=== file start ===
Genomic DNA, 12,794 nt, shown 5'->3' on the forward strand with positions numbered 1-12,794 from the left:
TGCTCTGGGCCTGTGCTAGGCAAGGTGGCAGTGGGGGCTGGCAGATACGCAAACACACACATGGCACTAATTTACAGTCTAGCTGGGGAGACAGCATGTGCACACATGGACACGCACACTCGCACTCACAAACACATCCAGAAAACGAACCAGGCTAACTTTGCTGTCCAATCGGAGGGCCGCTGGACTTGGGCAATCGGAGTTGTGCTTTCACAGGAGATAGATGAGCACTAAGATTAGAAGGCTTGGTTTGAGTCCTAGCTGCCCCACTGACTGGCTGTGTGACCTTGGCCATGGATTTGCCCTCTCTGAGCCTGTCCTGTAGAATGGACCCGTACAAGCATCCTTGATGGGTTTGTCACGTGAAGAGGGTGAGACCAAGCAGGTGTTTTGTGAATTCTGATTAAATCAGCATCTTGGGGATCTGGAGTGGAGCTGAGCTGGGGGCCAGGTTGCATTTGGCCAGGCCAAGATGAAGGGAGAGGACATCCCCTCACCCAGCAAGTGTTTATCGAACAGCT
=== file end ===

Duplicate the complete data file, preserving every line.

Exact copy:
Genomic DNA, 12,794 nt, shown 5'->3' on the forward strand with positions numbered 1-12,794 from the left:
TGCTCTGGGCCTGTGCTAGGCAAGGTGGCAGTGGGGGCTGGCAGATACGCAAACACACACATGGCACTAATTTACAGTCTAGCTGGGGAGACAGCATGTGCACACATGGACACGCACACTCGCACTCACAAACACATCCAGAAAACGAACCAGGCTAACTTTGCTGTCCAATCGGAGGGCCGCTGGACTTGGGCAATCGGAGTTGTGCTTTCACAGGAGATAGATGAGCACTAAGATTAGAAGGCTTGGTTTGAGTCCTAGCTGCCCCACTGACTGGCTGTGTGACCTTGGCCATGGATTTGCCCTCTCTGAGCCTGTCCTGTAGAATGGACCCGTACAAGCATCCTTGATGGGTTTGTCACGTGAAGAGGGTGAGACCAAGCAGGTGTTTTGTGAATTCTGATTAAATCAGCATCTTGGGGATCTGGAGTGGAGCTGAGCTGGGGGCCAGGTTGCATTTGGCCAGGCCAAGATGAAGGGAGAGGACATCCCCTCACCCAGCAAGTGTTTATCGAACAGCT